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Pippa  Allsop

Senior Associate, Michelmores

Progressing LGBT - inclusion

Progressing LGBT - inclusion


Firms that understand the commitment to progressing LGBT+ diversity and inclusion can attract the best talent, suggests Pippa Allsop

Despite the entrenched perception of the legal profession as being old-fashioned, it has nonetheless been very much at the forefront in terms of progressing and promoting LGBT+ rights and inclusionary practices in the UK for some years now.

Fourteen law firms, plus the Solicitors Regulation Authority (SRA), were ranked in the Top 100 Employers list compiled from Stonewall’s Workplace Equality Index 2020.

The Index indicates a positive direction of travel for LGBT+ people, reporting that they feel increasingly confident in seeking support from their employers in relation to bullying or harassment related to their sexual orientation.

Stonewall’s focus this year has been employer commitment to bi and trans inclusion: only half of trans respondents and bi respondents felt that their workplace culture was inclusive of them compared to 83 per cent of lesbian and gay respondents. Accordingly, they were also much less likely to feel comfortable in disclosing their sexuality at work.

Stonewall also confirmed that significant challenges remained for non-binary people, LGBTQ+ disabled people and LGBTQ+ people of colour – all of whom were less likely to feel confident in reporting homophobic, biphobic or transphobic harassment or bullying in their workplace to their employer.

Employers increasingly understand that it is imperative to do everything they can to ensure their employees are able to bring their authentic selves to work.

Feeling that you cannot do this undoubtedly impacts negatively on emotional wellbeing, particularly for those who work in extremely high-pressured professions such as the law.

In addition, keeping a check on yourself and what you feel able to disclose at work is an all-consuming exercise which impacts negatively on an individual’s capacity to perform at their highest level.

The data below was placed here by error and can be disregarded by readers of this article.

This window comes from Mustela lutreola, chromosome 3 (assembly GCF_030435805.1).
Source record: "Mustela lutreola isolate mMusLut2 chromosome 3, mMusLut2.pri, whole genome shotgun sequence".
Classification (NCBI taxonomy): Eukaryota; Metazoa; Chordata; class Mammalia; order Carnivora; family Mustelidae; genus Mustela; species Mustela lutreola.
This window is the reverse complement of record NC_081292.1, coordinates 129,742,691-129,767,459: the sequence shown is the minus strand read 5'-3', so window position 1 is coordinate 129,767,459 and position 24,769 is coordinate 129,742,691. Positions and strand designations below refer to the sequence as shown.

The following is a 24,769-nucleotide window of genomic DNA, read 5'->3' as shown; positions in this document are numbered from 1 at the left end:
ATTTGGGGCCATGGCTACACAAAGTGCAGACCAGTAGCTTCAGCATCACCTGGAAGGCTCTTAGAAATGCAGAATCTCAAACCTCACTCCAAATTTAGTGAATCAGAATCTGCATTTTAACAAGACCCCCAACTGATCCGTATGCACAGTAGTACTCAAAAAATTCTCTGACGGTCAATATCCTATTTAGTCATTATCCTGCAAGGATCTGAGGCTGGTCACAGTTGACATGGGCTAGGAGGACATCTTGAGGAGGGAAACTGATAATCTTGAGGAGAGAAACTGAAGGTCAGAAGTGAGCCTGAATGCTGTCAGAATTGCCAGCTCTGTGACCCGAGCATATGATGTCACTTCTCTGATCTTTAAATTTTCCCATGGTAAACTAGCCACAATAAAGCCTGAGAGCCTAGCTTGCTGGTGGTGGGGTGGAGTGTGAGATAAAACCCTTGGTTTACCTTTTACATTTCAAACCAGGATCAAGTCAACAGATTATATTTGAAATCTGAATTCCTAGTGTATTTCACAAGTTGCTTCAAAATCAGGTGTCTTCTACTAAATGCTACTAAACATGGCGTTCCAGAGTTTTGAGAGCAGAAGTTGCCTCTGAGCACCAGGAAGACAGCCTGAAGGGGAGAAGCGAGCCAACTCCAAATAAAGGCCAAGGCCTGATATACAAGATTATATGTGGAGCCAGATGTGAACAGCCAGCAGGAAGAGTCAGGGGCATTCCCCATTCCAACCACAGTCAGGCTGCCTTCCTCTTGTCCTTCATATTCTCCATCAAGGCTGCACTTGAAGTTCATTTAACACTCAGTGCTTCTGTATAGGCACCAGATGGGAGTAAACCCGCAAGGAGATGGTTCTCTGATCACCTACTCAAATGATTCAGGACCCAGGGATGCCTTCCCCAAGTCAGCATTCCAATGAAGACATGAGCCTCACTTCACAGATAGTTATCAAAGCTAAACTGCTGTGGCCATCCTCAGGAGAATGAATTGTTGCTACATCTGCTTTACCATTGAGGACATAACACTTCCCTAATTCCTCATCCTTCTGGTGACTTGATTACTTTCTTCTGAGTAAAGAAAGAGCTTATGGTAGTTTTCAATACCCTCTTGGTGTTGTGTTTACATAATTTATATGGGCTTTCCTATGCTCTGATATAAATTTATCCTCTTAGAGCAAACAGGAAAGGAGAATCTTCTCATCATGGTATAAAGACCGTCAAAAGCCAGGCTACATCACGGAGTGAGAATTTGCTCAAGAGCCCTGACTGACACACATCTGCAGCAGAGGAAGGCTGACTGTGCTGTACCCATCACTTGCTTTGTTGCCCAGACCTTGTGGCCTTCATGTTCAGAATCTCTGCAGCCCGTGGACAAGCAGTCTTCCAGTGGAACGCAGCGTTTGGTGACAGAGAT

It is not just the key concerns regarding employee welfare, productivity and profitability levels which underpin the need to commit to LGBT+ diversity and inclusivity.

Employers are increasingly alive to the fact that failing to understand and progress such initiatives will, without question, negatively impact on recruitment of the best possible talent.

Such failures will also affect the ability to give the outward facing commitment required to attract clients expecting to see stakeholders sharing in and committing to their own values.

The Law Society recognises that there are significant challenges for some firms in being able to progress change in the same ways as others.

It acknowledges that not all firms have the resources and scale to be able to take the same measures as the big city firms who have been able to forge ahead, not just in terms of LGBT+ inclusivity initiatives but diversity and inclusion initiatives generally.

Stonewall identifies the best employers as being those who (among other things) recognise and encourage the power of the LGBT+ networks in providing support, education and visibility.

The Law Society mirrors this, and last year – alongside the SRA and Stonewall – supported a scheme which offered law firms the opportunity to receive free mentoring on developing their approaches to LGBT+ inclusivity.

In a more general sense, the Law Society’s LGBT+ Lawyers Division demonstrates a continued commitment in furthering its overarching commitment to promoting inclusion in the legal profession and “reflecting the diversity of our society” – through engaging with the LGBT+ community, campaigning on behalf of LGBT+ solicitors and provision of peer support and help for LGBT+ solicitors.

Crucially though, it promotes and encourages smaller regional firms to connect with other local law firms in an effort to bolster local networks and attempt to counter the practical challenges they face.

They strive to “bring LGBT+ lawyers together to share best practice, and address current issues and challenges in a supportive environment”.

In previous years, our profession has demonstrated a commitment to the progression of LGBT+ diversity and inclusion.

There is, without question, a great deal still to be achieved but I am very proud to be part of a profession that is in itself proud of its place at the forefront of the commitment to positive change.

Pippa Allsop is an associate at Michelmores